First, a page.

The current direction of multifamily marketing was humorously underscored in a webcast by Rich Hughes, head of data science for RealPage, a Texas-based company that specializes in providing software and data analytics solutions to the real estate industry.
In the past marketing such properties was not unlike Homer Simpson opening a carton of Neapolitan ice cream, Hughes said, standing before a rendering of the cartoon character pondering the choices before him — chocolate, vanilla or strawberry.
As it turned out, Homer only wanted the chocolate, and thus only ate one-third of the carton.
The technology is such that property owners no longer have to use a scatter-shot approach — i.e., they don’t have to waste their capital tossing out various cartons of Neapolitan to prospects, in hopes of them liking one of the flavors. Now, Hughes said on the webcast:
“Digital marketing is on the verge of a new frontier where we can buy precisely what we want.”
Potential renters, he added, can be matched with a property best suited to them. And such metrics can give an owner an advantage, incremental though it might be, over the competition. That can be enough.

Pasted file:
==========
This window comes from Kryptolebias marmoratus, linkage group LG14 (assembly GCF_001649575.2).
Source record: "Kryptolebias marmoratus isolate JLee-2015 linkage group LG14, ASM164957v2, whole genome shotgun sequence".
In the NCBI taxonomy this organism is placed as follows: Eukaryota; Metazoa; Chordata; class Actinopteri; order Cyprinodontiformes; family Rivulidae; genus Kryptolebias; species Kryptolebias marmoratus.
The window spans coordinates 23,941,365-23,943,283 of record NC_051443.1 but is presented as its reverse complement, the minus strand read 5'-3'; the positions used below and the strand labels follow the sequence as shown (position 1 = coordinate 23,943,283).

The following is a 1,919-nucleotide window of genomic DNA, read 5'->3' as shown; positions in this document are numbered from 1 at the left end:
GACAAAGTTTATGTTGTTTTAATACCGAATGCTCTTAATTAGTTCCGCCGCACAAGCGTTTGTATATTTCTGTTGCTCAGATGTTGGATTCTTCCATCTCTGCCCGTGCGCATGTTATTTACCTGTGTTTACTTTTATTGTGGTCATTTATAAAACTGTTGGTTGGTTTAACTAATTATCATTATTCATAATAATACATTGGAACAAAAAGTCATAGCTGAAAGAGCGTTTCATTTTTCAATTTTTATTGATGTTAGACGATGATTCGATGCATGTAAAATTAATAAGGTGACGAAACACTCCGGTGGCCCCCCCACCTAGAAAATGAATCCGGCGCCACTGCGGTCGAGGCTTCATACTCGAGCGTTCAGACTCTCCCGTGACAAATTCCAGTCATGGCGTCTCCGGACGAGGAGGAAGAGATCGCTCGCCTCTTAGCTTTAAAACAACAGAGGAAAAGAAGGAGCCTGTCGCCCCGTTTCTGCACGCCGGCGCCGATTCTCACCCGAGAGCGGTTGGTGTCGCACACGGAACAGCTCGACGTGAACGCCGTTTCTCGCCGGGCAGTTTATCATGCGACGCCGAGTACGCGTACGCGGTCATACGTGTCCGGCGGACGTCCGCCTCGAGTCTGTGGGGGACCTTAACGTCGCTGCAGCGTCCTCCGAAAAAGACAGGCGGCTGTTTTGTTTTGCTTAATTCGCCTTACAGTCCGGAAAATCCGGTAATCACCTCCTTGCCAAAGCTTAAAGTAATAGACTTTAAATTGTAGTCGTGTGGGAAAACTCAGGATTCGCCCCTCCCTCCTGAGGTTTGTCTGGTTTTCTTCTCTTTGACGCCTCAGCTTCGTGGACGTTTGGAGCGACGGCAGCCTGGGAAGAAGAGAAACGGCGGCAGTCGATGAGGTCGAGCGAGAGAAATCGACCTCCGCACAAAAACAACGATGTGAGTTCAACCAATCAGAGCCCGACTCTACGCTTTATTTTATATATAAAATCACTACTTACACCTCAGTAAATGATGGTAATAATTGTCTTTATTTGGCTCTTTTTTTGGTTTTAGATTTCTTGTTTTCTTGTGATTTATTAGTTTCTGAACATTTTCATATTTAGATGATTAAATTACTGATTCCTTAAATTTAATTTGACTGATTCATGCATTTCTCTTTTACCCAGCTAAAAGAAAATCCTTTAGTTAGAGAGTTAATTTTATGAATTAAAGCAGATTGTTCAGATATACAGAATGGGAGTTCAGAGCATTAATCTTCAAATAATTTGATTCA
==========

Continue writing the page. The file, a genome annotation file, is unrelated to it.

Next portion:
Others, like Virginia Love, vice president of leasing and marketing for Waterton, a Chicago-based property management company, have reached the same conclusion. It is crucial for a company like hers to coordinate its marketing efforts with other departments, she said, and especially important to track performance.
At the same time, Love emphasized the basics, as did Hughes and RealPage senior vice president Norm Maclean — things like making sure phone calls do not go unanswered, as research has shown it is highly unlikely prospects will leave a voicemail or callback information, much less respond to a return call. A contact center or automated answering service is the antidote to this problem.
Still others believe that such things as sending thank-you notes to those prospects who toured your property make a difference. But in this day and age, tech overshadows all. That means tending to a website that is easily navigable, mobile-friendly, SEO-optimized and constantly refreshed — that is, essentially, a living, breathing organism.
But back to Hughes. In the webcast he displayed one dashboard that honed in on lead conversion — notably those converted by email, walk-in or phone — and another that provided data about availability and move-ins. Particularly notable were the metrics showing the availability of different sizes of apartments, whether one-, two- or three-bedroom, and the means by which prospects reached out (Apartments.com, website, property website, Craigslist, etc.).
It’s a new, data-driven era, no question about it. And the better the tools, the more successful a property owner can be.